Description of problem:
A new "kernel" component was added in rhel4u4 called "kernel-ib". This component
matches against the default up2date exclude glob of kernel* but is required by
previously installed userland components.
The result of this is that an automated install that does an up2date -u after
installation requires a change in logic (and for most shops a manual
intervention) that breaks this automated updating via a kickstart %post or some
other automated method of applying updates (like rhn!).
Why was another kernel-* package introduced without concidering the
ramifications of the default up2date configuration? The naming of kernel-ib
is a very poor choice!
Here is what you get:
Testing package set / solving RPM inter-dependencies...
There was a package dependency problem. The message was:
Unresolvable chain of dependencies:
libibverbs 1.0.3-1 requires kernel-ib
libmthca 1.0.2-1 requires kernel-ib
libsdp 0.9.0-1 requires kernel-ib
The following packages were added to your selection to satisfy dependencies:
Package Required by
First, I don't even use infiniband on this system. I think the infiniband
userspace packages get pulled in by some default comps package selection.
Second, I would have expected a more sensible name for the userspace
infiniband packages than something that begins with kernel-*
Hmm, no openib component. Reassigning to libibverbs for the moment.
I suppose one could argue that the standard exclusion of kernel* is too broad.
I see a few options:
- Rename kernel-ib (a subpackage of openib) in U5
- Adjust the standard exclusion (possibly altering up2date to allow a more
Well, first off, the kernel-ib name is from upstream. While we don't ship
kernel modules in it, they do. What we *do* ship in kernel-ib is all the
infrastructure around the kernel modules, like the udev rules file, the init
script that loads the right kernel modules based upon openib.conf, etc.
Second, saying that the kernel-ib name is a bad choice implies that I knew and
understood that listing kernel-* in the exclude portion of up2date not only kept
the kernel-* packages from being selected for upgrade/update/install on the
basis of themselves, but also kept them from getting pulled in to satisfy
dependencies, a situation I find to be just as poor of a choice as the kernel-ib
name. Default it to off, that's fine, but when something is specifically called
out by other packages, failing to resolve the deps chain is a poor decision IMO.
My suggested fix would be a third option:
- Fix up2date to ignore packages in the excludes section for initial package
selection, but still consult the excluded packages as needed when resolving
I think that may be more along the lines of what people would expect from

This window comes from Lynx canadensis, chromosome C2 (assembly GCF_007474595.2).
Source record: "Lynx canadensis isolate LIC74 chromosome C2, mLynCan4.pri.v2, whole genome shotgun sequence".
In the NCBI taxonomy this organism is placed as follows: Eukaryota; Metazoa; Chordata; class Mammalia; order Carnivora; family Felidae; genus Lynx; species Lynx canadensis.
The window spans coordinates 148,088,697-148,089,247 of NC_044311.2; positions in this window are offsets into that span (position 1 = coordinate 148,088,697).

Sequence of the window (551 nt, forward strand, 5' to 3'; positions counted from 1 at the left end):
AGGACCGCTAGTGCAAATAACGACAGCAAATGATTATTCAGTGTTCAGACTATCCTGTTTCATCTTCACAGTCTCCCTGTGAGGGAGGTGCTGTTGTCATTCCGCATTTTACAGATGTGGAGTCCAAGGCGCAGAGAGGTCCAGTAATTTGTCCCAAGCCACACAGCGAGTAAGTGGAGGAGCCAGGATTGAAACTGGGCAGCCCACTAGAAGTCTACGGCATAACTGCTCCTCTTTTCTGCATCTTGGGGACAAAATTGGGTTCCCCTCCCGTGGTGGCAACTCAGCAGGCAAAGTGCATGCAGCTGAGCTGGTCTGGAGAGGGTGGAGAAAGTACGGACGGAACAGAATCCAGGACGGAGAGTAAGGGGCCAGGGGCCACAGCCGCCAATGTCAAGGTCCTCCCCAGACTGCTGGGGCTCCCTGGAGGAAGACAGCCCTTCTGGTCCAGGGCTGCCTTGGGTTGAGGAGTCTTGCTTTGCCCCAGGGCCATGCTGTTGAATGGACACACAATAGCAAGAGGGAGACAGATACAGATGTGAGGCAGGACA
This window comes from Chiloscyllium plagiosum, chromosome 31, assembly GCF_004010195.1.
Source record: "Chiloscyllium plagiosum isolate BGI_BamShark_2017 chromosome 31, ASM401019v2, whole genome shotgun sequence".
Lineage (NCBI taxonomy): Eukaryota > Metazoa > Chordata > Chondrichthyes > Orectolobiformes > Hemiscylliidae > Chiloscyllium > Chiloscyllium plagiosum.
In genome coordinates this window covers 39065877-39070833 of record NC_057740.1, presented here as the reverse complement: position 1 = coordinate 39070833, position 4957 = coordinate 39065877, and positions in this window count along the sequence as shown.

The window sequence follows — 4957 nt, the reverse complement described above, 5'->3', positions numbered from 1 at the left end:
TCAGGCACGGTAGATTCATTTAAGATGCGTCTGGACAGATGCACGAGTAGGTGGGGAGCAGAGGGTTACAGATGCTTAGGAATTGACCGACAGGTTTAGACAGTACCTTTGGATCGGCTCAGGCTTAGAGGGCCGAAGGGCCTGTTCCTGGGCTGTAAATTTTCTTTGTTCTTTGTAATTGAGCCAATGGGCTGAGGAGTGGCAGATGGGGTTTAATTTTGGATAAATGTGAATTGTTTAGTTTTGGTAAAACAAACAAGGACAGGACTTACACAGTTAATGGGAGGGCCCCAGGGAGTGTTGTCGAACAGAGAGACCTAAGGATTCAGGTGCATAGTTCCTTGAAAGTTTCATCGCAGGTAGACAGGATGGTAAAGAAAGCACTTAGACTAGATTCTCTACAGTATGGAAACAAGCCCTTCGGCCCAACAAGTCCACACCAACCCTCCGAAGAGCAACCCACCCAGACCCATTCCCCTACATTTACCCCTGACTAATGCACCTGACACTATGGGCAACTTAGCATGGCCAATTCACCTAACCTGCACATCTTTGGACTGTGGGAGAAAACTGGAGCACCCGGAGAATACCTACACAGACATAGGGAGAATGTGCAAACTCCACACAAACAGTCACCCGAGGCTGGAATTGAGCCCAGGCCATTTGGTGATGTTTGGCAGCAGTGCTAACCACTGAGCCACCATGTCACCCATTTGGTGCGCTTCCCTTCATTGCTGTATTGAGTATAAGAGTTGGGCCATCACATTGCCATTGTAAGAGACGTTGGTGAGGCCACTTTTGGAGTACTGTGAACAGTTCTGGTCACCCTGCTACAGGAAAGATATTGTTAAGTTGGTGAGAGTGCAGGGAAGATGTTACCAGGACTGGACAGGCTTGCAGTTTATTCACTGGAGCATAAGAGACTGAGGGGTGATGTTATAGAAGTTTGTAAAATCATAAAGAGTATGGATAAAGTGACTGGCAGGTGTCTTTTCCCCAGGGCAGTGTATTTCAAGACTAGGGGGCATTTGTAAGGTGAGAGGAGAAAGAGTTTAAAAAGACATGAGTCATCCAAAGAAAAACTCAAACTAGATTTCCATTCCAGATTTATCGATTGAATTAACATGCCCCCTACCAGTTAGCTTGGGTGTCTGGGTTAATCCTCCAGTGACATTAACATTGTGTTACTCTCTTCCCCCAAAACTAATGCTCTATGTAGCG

up2date, it's certainly what I would expect. The current behavior is the
equivalent of saying "Oh, you want this excluded by default, OK, let me rm -f
those packages so you can't over ride that default should you wish to".
The third option suggested in comment #2 is definitely not what people expect
from up2date. If a sysadmin excludes a package in the up2date config and then
gets it anyway, they are going to be upset.
If there is strong opposition to renaming kernel-ib, then perhaps we can look
into changing the standard exclusion. I'm adding bretm to the cc list. Currently
Perhaps we could change it to:
Something to consider for 4.6 is simply getting rid of kernel* from the
pkgSkipList as default.
It'd be a fairly big change in behavior, which makes it a little shaky for an
update release change, but I've felt for a long time excluding the kernel by
default seems wrong.
Mike: From my own experience, the excludes list should be as I said in comment
#2. If you think people will really be that bothered by that option, then I
would suggest that there are two different points of view on this:
1) A sysadmin trying to keep a package off his system at all costs and willing
to have major upgrades fail permanently if dependancy resolution can't be resolved
2) A sysadmin who is just trying to avoid unnecessary downloads/installs and
keep the system as minimal as possible but accepts what is needed to satisfy the
dep chain on the things he has selected for install/update.
I can see both of those being legitimate, but currently up2date only caters to
one of those points of views. Maybe, instead of just failing, it should list
the packages from the excluded list that are needed to satisfy the dep chain and
ask the user what they want, fail or use excluded packages.
For all intents, this bug can be closed (whether the argued about issues are
resolved or not) since I renamed kernel-ib->openib for the base module.